In terms of dramatic stakes, How To Train Your Dragon: The Hidden World manages to raise them to a far more personal level than the previous two movies, with F. Murray Abraham’s villain being the most effective in the series on the basis of his design and Abraham’s vocal performance alone (one of the weaker links in How To Train Your Dragon 2 was Djimon Hounsou’s villain, who in earlier versions of this movie was due to return for a redemption arc which was wisely nixed on the advice of DreamWorks head honcho Steven Spielberg). On the more heroic side, you are still very much enjoying the pairing of both Hiccup and Toothless, even though the introduction of a potential mate for the latter (whom the dragon tries courting in a very funny sequence that had the children at my screening laughing their little heads off) means that their friendship is being tested more than ever, and the resolution of their arc provides a very bittersweet moment that will leave most fans of this series on the cusp of tears.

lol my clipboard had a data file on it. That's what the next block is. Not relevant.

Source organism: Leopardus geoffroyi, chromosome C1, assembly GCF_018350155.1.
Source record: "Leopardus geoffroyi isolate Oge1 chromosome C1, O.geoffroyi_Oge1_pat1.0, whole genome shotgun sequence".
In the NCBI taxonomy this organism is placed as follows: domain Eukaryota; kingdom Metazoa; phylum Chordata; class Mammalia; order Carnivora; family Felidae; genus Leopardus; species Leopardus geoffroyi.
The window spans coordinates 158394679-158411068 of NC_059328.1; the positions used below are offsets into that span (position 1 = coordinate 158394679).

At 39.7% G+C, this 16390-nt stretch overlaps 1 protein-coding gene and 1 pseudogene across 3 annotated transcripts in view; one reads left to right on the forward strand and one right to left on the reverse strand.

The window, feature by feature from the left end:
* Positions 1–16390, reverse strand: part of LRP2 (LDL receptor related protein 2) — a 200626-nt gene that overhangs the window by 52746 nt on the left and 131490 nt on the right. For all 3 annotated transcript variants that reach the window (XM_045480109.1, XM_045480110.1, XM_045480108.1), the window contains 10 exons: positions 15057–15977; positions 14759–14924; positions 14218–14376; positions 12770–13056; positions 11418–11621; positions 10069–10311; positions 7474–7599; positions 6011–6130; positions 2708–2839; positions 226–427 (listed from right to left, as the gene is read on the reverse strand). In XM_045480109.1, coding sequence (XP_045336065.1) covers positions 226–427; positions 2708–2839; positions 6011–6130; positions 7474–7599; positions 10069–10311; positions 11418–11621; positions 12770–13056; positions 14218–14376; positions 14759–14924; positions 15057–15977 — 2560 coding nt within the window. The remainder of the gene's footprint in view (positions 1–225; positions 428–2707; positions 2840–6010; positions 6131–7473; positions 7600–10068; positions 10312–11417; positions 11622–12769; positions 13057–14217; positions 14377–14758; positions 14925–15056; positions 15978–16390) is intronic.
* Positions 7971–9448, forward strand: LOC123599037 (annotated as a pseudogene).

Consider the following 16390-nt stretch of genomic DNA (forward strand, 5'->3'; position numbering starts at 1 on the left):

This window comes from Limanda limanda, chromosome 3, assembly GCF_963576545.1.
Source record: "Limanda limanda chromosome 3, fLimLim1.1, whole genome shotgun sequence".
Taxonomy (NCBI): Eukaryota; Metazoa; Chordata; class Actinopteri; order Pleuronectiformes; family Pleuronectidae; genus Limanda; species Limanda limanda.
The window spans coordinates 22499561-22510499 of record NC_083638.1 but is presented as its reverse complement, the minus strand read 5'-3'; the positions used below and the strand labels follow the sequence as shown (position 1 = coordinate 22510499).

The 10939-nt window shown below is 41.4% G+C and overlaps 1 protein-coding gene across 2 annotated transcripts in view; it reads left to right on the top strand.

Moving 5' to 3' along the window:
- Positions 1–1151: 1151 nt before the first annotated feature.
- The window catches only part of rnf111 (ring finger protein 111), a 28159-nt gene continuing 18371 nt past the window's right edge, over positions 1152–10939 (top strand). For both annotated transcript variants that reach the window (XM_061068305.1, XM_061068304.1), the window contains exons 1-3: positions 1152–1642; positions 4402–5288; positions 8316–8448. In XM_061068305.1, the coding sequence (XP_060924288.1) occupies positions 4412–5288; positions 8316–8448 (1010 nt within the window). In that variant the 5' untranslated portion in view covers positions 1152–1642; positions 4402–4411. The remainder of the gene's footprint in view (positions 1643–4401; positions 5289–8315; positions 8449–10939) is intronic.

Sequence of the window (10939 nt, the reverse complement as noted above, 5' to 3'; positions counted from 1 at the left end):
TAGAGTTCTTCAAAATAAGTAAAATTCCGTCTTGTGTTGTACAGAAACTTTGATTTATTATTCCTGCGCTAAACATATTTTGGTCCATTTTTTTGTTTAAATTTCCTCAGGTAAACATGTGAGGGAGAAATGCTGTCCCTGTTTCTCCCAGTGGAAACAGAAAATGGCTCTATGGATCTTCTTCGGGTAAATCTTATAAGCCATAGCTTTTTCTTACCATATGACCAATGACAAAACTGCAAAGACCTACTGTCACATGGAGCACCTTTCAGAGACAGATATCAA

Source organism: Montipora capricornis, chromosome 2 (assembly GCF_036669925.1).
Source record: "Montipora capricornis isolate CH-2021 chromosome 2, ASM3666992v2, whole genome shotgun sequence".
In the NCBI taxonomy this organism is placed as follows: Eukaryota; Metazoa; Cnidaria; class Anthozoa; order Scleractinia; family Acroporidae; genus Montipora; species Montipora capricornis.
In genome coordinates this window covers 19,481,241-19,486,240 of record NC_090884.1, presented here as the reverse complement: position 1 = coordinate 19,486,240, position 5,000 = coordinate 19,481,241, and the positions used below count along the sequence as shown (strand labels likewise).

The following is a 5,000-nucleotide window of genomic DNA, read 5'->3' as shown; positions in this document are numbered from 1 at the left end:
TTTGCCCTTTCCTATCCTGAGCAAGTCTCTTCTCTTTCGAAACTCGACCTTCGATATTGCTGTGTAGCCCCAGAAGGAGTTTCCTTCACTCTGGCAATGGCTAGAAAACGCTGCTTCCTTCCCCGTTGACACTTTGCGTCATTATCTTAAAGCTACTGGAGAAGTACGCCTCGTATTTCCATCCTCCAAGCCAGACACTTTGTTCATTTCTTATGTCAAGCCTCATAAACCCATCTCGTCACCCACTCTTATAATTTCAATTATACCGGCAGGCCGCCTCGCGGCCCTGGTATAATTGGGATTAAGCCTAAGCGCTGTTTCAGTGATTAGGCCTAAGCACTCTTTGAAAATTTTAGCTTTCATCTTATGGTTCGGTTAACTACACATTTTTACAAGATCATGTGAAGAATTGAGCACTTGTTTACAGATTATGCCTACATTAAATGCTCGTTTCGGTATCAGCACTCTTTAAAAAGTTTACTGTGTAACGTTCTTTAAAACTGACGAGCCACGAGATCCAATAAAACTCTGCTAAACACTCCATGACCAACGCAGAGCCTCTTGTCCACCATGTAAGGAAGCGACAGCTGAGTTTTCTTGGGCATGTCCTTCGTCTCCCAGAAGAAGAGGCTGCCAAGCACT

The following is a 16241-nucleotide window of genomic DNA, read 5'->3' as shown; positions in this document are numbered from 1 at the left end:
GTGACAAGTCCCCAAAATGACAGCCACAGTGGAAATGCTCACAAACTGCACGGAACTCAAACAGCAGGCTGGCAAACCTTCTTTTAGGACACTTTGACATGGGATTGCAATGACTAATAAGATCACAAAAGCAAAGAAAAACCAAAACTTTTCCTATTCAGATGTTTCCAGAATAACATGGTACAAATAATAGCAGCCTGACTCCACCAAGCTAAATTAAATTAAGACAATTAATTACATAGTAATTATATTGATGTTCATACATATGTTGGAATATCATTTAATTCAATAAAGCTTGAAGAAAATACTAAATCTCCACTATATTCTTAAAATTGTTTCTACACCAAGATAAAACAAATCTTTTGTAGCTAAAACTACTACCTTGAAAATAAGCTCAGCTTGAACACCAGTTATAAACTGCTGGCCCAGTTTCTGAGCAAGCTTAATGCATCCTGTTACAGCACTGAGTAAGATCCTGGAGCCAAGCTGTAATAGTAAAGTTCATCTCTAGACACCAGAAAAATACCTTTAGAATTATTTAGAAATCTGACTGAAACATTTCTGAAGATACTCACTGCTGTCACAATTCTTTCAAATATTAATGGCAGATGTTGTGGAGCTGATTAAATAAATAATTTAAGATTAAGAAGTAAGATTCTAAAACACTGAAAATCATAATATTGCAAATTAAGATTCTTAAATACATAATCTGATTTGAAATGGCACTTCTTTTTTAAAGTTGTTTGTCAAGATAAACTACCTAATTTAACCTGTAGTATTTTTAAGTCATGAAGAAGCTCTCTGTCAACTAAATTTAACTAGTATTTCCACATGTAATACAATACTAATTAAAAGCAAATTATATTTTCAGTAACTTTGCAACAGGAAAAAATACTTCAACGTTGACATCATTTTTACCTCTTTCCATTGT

The animation in this series has been nothing short of phenomenal, and this film represents the very best that the series, and maybe even DreamWorks Animation as a whole, has provided. The detail that has gone into everything from the numerous dragon designs to the shades of grass that characters walk on, to even just shots of dragons flying in the background, is simply breathtaking; it all looks so real and gorgeously rendered that you actually want to walk or fly with these characters in this beautiful world, even though you know that’s not a possibility. This is probably the best animation I’ve seen since Spider-Man: Into the Spider-Verse, though of course it doesn’t come to anywhere near as stylish, and it hopefully sets up a bright year ahead for animated movies to make their cases heard before Toy Story 4 completely steals their thunder this summer.

As this series draws to a close, it leaves me with hope that DreamWorks Animation still has it within them to produce quality animated movies to compete with Pixar. This is actually their first film to be distributed by Universal after being acquired by the studio back in 2016, after previous distribution deals with Paramount and 20th Century Fox during periods that saw them produce lesser material like Turbo and Home, and after seeing how they handled How To Train Your Dragon: The Hidden World, I certainly do hope that they can get back on second-to-top.


How To Train Your Dragon: The Hidden World marks the satisfying and thrilling conclusion to the hit DreamWorks Animation series, and it goes out with a strong blast of emotion and some of the studio’s very best animation.